When we speak of the story of the USS Monitor and the people involved in that story, more often than not we are referencing the crew. There is however, another group of people who played a key role in the history of the Monitor and their stories are not always heard. I am referring to the people who built her; the craftsmen who actually created the parts that were brought together to build the USS Monitor. In the process of conserving artifacts recovered from the wreck site, we do from time to time encounter maker’s marks. Researching the people who created those marks tells a whole other side to the Monitor story.
I am treating a copper alloy valve that was removed from the front of the condenser. One of the first steps in treatment was the removal of the concretion still attached to the artifact. The removal of some concretion near the handle revealed a name and a place stamped in tiny block letters: John Powers New York. This is a name we had heard before as it also appears on a manometer. Our curator at the time, Anna Holloway, was able to find a reference to John Powers in an 1875 Goulding’s Business Directory of New York City. This was like finding the Yellow Pages’ ad for his business. John Powers is listed as the proprietor of the Manhattan Brass Foundry located at No. 438 East Tenth Street near Avenue D, New York. The entry states that the company does castings in brass and composition and that “All kinds of Ship and Boat work made to order” and “Repairs to Marchinery, etc punctually attended to.” Now having a name, address and an approximate date it was possible to use city directories and census records to put together the story of the life of John Powers.
John Powers was a pattern maker and machinist who lived in Manhattan in the mid nineteenth century. His wife’s name was Louisa. She had come to the United States from England with her family when she was a little girl. John and Louisa married young and had nine children. Five of whom were still living in 1900. The names of six of those nine children were Caroline, Julia, Franklin, Leonder, Alanson, and Jesse. Louisa’s mother, Susan Alexander, lived with the family when the children were young. I sincerely hope that John liked his mother-in-law as she lived with the family for at least five years. Two of the boys, Frank and Jesse, became machinists like their father when they were grown. Julia married a man named George White. He worked for the Board of Education as a clerk and later was the Secretary of the National Wall Paper Company. Julia and George had two daughters, Louisa and Adelle. Louisa became a school teacher.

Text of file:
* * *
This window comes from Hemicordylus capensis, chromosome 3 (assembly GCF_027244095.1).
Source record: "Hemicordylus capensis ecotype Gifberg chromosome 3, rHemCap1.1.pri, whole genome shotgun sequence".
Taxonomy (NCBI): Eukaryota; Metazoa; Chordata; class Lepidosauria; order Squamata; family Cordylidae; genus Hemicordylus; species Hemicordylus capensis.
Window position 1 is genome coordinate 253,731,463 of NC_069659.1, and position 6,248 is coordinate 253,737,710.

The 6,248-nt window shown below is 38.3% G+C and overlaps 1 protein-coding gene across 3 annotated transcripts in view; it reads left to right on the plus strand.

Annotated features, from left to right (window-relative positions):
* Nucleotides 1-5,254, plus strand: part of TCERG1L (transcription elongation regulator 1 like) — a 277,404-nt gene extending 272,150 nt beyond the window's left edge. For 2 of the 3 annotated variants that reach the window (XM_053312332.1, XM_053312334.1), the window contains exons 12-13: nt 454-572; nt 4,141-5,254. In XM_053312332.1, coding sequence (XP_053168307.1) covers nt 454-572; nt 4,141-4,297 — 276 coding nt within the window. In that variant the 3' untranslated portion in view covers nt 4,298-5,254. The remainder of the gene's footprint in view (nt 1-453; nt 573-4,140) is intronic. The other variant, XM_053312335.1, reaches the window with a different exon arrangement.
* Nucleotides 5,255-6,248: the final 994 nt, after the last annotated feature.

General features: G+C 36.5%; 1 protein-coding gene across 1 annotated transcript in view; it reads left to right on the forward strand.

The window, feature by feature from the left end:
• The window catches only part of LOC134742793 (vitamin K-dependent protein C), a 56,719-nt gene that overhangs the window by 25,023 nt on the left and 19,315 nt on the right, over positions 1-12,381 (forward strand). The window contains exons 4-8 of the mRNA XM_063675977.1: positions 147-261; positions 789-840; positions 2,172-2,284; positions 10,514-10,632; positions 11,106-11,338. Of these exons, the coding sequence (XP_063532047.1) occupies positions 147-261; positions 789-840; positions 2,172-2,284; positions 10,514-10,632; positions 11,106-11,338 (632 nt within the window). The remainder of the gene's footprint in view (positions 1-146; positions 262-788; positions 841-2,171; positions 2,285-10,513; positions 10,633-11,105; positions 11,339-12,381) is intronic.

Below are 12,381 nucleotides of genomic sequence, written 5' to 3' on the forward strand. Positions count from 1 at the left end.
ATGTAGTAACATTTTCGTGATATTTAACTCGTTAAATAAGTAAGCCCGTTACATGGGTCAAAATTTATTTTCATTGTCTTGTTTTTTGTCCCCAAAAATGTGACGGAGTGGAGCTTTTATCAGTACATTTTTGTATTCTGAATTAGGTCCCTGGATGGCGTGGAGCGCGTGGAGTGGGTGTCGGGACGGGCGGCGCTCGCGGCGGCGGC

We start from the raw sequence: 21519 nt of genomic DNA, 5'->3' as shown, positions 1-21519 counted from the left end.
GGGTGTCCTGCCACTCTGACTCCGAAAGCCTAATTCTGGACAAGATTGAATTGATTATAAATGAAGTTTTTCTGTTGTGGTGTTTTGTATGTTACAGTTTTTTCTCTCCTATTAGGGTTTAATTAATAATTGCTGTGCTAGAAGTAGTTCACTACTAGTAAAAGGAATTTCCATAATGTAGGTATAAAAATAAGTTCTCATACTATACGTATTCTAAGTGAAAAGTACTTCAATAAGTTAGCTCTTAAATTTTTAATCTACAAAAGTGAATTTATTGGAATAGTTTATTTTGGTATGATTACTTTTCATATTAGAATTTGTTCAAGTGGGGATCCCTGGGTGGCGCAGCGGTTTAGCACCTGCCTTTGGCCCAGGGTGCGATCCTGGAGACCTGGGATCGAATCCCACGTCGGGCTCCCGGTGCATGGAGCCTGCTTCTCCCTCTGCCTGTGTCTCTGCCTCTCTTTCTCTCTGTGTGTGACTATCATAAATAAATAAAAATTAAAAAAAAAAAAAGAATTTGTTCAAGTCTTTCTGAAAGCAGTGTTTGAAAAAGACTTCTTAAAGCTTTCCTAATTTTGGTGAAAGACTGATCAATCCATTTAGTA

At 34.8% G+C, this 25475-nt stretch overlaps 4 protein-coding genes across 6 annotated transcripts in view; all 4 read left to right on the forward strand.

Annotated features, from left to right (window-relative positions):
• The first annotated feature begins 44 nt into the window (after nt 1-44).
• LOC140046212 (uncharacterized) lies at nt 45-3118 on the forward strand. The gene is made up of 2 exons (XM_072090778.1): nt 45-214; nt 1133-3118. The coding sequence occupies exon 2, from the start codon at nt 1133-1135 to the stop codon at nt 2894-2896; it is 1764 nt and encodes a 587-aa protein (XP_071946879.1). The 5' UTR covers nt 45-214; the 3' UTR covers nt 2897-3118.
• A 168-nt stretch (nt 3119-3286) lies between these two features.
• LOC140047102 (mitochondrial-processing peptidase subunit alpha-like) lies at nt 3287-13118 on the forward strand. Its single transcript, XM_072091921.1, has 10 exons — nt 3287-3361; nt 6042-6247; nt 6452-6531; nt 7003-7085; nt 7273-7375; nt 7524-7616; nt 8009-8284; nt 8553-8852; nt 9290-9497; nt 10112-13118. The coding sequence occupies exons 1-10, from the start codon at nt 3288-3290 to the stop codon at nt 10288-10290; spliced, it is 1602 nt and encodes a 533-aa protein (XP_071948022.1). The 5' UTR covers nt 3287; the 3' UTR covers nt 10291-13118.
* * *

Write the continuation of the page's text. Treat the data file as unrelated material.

John seems to have been an enterprising young man who did well for himself and his family. He started his own business before he was thirty five, a brass foundry and machinery. It is because he started this business that parts bearing his name ended up on the USS Monitor. I found two references to the brass foundry operated by John Powers in the 1890s. The first is from the Tenth Annual Report of the Factory Inspectors of the State of New York in 1896. There is an entry for a Brass Foundry and Machinery run by John Powers at 438 East 10th Street. He is listed as having 20 men working for him and having 58 hours of labour by minors. The entry also includes the fact that the business operated for eight hours on Saturday or Sunday. He received one citation from the factory inspectors; he was required to post a law. The second reference is from a publication called The Foundry from 1898. There is an entry that states “The Brass Foundry operated by John Powers at 438 East 10th Street New York City was damaged to the extent of $1000 by a fire June 18.”
The last reference to John and Louisa Powers that I could find was in the 1900 United States census. They were living with their daughter and son-in-law, Julia and George White. John was nearly 80 and said he was a merchant. John and Louisa told the census taker that they had been married for 53 years. They both lived long lives, and I hope they were good lives.
In all likelihood John Powers never set foot on the USS Monitor, but because of the work he did, his life is part of the story. It is a story with many moving parts that we will continue to learn about, but I think it is a story well worth telling.